Introduction to Modalities and Culture

What you’ll learn to do: explain different types of treatments modalities used in treating psychopathology and the importance of cultural awareness and competence in working with clients from different backgrounds

Computer-generated image of two women. One woman has her head in her hand and looks distressed, and the other is reaching out and comforting her, like a counselor may do.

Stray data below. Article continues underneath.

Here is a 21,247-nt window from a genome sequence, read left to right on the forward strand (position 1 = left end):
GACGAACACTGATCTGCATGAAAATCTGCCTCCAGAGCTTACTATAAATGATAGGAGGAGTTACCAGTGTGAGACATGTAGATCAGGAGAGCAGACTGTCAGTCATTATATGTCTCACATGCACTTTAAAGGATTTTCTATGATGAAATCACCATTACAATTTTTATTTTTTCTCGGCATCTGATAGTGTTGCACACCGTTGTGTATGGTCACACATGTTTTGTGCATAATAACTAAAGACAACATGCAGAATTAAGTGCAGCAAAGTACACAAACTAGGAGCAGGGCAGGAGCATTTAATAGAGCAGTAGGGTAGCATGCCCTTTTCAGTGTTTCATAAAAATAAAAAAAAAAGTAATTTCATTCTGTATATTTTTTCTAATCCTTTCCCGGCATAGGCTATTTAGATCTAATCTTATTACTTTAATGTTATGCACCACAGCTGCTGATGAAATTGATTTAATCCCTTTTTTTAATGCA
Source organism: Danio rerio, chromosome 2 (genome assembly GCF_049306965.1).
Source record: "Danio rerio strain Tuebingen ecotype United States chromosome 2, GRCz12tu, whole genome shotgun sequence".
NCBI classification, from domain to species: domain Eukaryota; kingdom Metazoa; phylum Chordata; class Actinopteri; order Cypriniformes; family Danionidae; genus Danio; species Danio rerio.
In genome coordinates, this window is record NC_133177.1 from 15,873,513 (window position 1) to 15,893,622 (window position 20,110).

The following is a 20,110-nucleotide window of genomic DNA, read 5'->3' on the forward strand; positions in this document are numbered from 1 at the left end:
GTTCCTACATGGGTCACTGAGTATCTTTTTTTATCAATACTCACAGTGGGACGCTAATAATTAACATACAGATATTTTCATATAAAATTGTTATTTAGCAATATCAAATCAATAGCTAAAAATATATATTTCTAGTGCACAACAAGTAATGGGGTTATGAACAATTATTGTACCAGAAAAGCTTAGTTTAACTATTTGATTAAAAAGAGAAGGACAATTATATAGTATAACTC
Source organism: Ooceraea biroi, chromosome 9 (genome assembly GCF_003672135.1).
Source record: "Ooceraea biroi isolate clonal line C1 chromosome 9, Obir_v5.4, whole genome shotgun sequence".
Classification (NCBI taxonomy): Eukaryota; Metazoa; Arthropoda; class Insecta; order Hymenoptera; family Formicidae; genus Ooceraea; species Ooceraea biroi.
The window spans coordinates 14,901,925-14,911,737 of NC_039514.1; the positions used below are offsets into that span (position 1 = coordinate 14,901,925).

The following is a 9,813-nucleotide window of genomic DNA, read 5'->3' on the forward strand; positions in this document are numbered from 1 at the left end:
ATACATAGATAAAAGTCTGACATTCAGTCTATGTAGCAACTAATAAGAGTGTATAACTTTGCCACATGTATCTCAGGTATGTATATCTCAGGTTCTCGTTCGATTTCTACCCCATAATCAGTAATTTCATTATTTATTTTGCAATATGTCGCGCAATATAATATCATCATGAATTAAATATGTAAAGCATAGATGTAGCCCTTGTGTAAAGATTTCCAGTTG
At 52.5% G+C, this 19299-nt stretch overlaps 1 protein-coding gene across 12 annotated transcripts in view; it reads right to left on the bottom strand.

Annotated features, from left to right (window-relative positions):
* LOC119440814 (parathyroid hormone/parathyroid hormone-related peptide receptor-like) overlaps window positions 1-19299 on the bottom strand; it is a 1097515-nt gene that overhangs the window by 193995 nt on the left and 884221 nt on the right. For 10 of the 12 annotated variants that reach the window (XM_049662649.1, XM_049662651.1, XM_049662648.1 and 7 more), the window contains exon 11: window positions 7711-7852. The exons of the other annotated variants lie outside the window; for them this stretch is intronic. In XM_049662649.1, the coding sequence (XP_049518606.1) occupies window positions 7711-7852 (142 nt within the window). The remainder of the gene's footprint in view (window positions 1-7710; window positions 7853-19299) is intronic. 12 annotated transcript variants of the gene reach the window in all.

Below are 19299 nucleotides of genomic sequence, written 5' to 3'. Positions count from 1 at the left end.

Consistent with the biopsychosocial model, there’s no single or simple way to treat a mental disorder, but psychotherapy or medicine or a combination of the two is the most common treatment method. However, even the term psychotherapy is broader than just one-on-one sessions between a therapist and a client. There are multiple treatment modalities in psychotherapy that are used in different contexts such as group therapy, couples therapy, psychoeducation, and family therapy. Usually, different therapists, using different treatment orientations or models may engage clients in these contexts after modifying their techniques to fit these new environments. Each client is unique, and this means that therapists must also be sensitive and aware of cultural elements that clients bring with them to therapy and that therapists also hold (including biases, cultural privilege, and more) that may influence the therapeutic relationship and the outcome of treatment.